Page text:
The band, made up of Doug DeMay on guitar (Fat Day), Nell MaLuf on drums (Goat of Arms), Neil Coletta (Ergot Rot) and Angela Sawyer (Weirdo Records) also utilizes ukelele, electric drums and vintage synthesizers (including Omnichord). All the more intriguing is the fact that Exusamwa did some “guerilla” outdoor shows near Boston in November. It’s a super cool project and a nice listen.
Portland, Oregon’s Dragging an Ox Through Water crafts some nice pop songs on this 7″ (with accompanying CD) from 2006. It starts out slow on the A-side, but with some jazz instruments, then gets more rocking, with male vocals by the second track. The B-side has one song “Horror Toads.” It begins with a much fuzzier sound, with processed male vocals, as if sung underwater. It’s accented by blips and handclaps for a more broken sound than the other tracks. It progresses into a more standard country-ish pop song with simple guitar instrumentation, almost as if two separate tracks. It’s a pleasant summer song.
Wow. This Silentist LP (recorded in 2007) is definitely a gateway drug to metal for non-metal enthusiasts. It’s a project out of Portland, Oregon, featuring M. Evan Burden and August Alston.
The LP begins with some lovely classical-style acoustic piano that gets heavier and heavier, as each track progresses. Screams come in almost immediately, but the piano continues to pound relentlessly as drums and crashing cymbals punctuate the whole affair. The B-side actually begins with a 49 second quiet classical piano piece. The next track (“Bars”) starts out with jazzier piano, then screams. High drama is balanced by the beauty of the piano. This is a really compelling release that’s perfect for KFJC.
This is a beautiful little EP from 2007, full of folk songs by L.A.-based Nick Castro and the Young Elders. Nick Castro had his solo debut in 2004 and has had notable co-conspirators ever since, including Josephine Foster and members of the Espers, Cul de Sac and Current 93.
On this particular release, Wendy Watson’s gorgeous voice sails above “Great Divide,” while other tracks are more of a back and forth with Nick Castro’s voice. “Sirens,” in particular, is a standout track featuring vocals by both. Whistle, harmonium, saz (a type of lute), mandolin, guitar, banjo, contrabass and dobro round out the decidedly retro sound. Other players include Christof Certik (banjo, mandolin, guitar), Ryan Kirkpatrick (contrabass) and Jebediah Lipson (dobro).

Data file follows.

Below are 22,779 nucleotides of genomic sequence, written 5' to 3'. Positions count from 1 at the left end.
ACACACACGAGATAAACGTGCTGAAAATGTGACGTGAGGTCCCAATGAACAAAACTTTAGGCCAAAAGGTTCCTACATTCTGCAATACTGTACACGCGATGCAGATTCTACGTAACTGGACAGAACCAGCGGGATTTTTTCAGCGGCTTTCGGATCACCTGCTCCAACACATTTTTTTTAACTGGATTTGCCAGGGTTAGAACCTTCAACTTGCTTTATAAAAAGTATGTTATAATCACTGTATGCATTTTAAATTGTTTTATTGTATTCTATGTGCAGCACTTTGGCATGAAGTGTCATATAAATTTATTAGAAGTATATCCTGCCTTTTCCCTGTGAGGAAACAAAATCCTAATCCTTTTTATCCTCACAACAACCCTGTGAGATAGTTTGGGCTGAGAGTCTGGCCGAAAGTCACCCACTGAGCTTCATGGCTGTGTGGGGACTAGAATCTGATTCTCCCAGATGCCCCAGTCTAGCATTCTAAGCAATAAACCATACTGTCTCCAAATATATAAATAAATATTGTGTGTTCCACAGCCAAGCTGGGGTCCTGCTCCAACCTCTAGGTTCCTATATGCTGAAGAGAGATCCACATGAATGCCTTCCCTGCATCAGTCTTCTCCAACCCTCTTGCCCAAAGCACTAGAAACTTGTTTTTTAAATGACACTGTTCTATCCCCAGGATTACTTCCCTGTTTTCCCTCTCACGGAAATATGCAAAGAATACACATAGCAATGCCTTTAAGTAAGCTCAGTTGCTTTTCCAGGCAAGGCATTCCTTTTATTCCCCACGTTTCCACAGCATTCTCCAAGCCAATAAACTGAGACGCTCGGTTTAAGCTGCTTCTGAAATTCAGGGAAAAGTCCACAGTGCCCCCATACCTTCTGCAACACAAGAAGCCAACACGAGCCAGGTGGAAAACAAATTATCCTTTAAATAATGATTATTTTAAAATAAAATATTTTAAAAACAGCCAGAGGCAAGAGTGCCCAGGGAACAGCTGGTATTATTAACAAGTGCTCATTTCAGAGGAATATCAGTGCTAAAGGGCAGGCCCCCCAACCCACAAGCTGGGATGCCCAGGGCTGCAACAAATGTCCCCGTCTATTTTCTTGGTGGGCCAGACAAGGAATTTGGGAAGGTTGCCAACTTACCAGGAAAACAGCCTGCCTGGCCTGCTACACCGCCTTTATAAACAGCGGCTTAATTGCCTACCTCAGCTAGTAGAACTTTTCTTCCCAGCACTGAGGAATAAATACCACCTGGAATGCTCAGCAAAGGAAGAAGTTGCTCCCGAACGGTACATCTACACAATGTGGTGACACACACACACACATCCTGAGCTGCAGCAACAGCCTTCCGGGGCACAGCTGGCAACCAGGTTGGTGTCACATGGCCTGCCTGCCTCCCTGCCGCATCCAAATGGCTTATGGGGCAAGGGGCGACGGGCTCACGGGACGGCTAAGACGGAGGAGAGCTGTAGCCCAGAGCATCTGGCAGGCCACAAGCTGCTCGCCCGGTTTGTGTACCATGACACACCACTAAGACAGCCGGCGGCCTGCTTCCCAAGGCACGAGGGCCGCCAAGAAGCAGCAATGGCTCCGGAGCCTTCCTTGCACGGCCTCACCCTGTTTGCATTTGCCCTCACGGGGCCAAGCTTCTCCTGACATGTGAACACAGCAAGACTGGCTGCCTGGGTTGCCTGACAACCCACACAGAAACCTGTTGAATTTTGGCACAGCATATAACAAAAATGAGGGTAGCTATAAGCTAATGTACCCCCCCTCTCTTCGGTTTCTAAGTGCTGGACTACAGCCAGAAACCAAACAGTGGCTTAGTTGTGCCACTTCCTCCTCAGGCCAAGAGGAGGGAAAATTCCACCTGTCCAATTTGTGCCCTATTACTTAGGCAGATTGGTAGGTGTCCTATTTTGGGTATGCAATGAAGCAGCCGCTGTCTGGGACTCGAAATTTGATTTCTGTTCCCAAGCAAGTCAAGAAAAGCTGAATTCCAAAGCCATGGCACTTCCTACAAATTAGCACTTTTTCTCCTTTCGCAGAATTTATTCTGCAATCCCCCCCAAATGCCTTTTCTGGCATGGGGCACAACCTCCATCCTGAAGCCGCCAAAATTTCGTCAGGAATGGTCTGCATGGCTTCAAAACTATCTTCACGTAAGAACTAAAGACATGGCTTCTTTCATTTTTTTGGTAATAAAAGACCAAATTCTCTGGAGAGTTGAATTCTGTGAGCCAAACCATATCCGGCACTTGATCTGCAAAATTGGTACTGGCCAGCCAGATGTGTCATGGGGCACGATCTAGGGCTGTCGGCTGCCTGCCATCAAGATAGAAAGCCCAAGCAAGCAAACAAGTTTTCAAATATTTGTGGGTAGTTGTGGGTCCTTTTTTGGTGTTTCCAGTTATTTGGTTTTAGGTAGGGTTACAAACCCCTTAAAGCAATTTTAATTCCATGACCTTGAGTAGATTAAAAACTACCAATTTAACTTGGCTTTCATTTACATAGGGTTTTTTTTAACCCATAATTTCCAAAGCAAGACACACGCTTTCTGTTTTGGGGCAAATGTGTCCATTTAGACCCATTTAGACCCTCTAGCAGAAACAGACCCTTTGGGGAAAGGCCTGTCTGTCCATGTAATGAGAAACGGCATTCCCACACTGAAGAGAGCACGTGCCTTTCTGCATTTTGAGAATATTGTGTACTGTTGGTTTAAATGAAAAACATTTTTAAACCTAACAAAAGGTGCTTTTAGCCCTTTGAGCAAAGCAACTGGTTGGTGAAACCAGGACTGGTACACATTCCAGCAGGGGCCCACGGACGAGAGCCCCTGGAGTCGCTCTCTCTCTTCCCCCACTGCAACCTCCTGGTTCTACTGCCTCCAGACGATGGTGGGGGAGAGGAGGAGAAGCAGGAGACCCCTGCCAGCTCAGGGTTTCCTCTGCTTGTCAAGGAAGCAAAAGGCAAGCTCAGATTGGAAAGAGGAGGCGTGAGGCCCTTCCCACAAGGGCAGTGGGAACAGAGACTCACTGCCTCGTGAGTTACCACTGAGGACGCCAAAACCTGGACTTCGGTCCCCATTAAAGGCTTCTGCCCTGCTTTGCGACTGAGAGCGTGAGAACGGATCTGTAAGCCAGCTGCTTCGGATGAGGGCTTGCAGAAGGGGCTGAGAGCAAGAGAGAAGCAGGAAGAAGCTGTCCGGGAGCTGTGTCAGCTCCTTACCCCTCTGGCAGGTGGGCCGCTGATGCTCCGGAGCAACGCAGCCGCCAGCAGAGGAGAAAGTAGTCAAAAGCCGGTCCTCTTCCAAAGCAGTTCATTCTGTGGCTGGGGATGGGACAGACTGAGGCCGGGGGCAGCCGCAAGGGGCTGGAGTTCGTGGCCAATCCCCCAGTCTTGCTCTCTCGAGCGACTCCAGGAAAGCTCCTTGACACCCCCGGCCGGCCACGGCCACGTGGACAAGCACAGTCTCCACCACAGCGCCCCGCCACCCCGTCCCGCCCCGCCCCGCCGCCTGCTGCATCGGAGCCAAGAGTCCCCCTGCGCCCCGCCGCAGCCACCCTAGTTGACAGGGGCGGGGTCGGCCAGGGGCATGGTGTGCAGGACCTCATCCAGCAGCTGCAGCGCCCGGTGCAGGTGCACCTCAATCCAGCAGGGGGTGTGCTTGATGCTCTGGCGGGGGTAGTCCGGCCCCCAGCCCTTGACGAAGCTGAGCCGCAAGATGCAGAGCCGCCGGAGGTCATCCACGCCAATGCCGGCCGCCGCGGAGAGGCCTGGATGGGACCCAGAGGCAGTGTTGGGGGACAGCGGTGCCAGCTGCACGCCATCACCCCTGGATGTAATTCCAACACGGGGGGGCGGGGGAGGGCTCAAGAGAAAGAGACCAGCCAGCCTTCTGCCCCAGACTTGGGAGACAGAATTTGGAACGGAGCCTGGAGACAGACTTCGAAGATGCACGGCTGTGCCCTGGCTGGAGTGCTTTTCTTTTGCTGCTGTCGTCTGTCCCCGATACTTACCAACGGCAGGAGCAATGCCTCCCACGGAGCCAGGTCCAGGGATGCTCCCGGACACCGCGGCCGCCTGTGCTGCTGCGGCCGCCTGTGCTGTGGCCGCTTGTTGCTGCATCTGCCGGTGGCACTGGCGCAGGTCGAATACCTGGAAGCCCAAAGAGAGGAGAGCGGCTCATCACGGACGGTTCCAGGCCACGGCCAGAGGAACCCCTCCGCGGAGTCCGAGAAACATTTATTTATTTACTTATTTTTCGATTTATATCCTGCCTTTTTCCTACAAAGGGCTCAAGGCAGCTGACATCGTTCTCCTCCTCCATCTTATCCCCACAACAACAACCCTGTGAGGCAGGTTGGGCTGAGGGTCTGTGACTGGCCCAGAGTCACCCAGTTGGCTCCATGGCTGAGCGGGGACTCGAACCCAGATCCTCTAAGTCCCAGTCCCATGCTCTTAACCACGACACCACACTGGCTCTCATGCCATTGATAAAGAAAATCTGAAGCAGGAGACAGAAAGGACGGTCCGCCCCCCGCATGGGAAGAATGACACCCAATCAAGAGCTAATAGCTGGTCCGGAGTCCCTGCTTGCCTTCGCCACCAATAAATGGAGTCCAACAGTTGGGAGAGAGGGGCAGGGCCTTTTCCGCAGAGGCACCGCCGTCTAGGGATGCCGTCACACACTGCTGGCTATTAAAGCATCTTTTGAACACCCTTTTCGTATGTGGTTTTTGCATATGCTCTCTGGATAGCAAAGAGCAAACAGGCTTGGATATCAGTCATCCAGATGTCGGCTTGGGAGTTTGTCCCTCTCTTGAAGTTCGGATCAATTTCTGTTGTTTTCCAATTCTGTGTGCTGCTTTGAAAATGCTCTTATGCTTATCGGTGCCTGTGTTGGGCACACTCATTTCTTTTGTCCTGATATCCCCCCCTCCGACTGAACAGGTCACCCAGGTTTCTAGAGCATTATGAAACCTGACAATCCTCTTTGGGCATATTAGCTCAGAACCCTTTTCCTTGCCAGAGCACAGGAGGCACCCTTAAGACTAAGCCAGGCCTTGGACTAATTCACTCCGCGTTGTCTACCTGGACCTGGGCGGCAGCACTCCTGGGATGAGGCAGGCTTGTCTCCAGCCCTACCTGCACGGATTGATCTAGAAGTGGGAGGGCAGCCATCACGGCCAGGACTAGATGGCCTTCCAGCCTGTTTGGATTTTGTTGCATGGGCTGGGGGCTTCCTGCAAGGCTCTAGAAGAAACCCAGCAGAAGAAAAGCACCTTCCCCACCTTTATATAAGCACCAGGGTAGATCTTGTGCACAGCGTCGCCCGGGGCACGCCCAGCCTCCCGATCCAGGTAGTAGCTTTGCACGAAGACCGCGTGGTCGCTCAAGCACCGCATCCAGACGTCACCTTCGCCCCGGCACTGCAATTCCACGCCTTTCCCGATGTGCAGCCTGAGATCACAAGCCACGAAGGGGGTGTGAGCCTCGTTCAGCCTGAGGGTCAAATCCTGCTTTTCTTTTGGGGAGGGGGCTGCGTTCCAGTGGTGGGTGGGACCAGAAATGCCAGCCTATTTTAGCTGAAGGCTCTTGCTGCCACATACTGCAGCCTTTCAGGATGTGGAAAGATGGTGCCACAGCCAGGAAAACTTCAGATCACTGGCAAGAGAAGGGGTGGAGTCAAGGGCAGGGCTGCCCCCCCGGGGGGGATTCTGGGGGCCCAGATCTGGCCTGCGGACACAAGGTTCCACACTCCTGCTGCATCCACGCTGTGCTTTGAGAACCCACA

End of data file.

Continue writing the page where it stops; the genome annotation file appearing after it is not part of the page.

Tujiko Noriko’s voice dominates “U,” with its quiet breathiness floating atop the subtle instrumentation and electronics provided by collaborators Lawrence English (drums, bass, synths, keys, and electronics) and John Chantler (guitars, bass, drums, accordian, synths, violin). It’s pretty and mesmerizing, verging into pop territory ever so slightly, yet restrained by fuzz and a bit of glitch. On “Make Me Your Private Party,” she implores the listener to dance, yet the song is both sedate and insistent; more numbing (in a good way) than danceable. Soothingly seductive sounds from this Japanese chanteuse.
We’re lucky to have a copy of this very-limited (now unavailable) 2005 release on AntiClock. Formed in 2001 by R. Loftiss, Gray Field Recordings, creates an interesting mood on this album, with a range of sounds and emotions that have a strong sense of narrative, as if the complete piece is weaving a mysterious tale.
It’s both pastoral and spooky, nautical and tribal, equine and cowboy. Tracks vary tremendously, with “Bloodstream” starting out with buried female vocals and evolving into nature sounds, static, bells, and ghostly creepiness. “Ring Bells” features flute and strong drumming, giving it a Native American flavor. “In Exodus” reminds me of the Helen Mirra 10″ “Stowaway“, as we hear what sounds like a boat creaking in the sea. Other pieces are more folky, with pretty female vocals and sad strings. And, yet another includes a sampled country song with the refrain “you have suffered.” There’s also some spoken story-telling, with themes related to horses, waves, and dunes. An impressive effort, with so many elements working to create an intense, beautifully crafted piece of art.
This release from 2008 covers a live performance by Uncle Woody Sullender from August 2008 at the GartenKultur Musikfestival at the Barkenhoff in Worpswede, Germany.
Woody Sullender is a Brooklyn-based academic/composer/artist (and some-time WFMU DJ) who most recently has been focusing on experimental banjo projects. This live recording from a performance in rural Germany features him playing his “electronically augmented banjo.” It bears similarity to the guitar-work of John Fahey and is quite pretty, but it also verges into drone territory, making it even more mesmerizing. Quite lovely.
Something about this CD of home recordings by Christopher Curtis Smith is familiar and nostalgic, perhaps hearkening back to great moments in 1990s pop; yet at the same time it’s been turned on its head. Night Control‘s CD “Death Control” also has noisy moments, feedback (“Star 131”), whirring sounds like a piece of vinyl played at the wrong speed (“No Making”), and beautiful post-rock lusciousness (“Enunciated”). This combination of synth, piano, found sounds, guitar, bass, drum, effects, and vocals just works. Apparently this is a collection of material from earlier CD-R releases that he put out under the name Crystal Shards.
This October 2008 release is the debut LP by Katrina-displaced band Mythical Beast. Now living in Kansas City, Missouri; this trio has also put out a few split 12″s (recently added to the KFJC library). It’s heavy with a 1970s rock flavor and psychedelic guitar/bass action. Intense vocals by Corinne Sweeney are bluesy in a lead singer of the Gossip sort of way, but super slowed down and wailing–kind of giving a drone-like quality. Handclaps too (track 4). This really grew on me, seeping into my subconscious.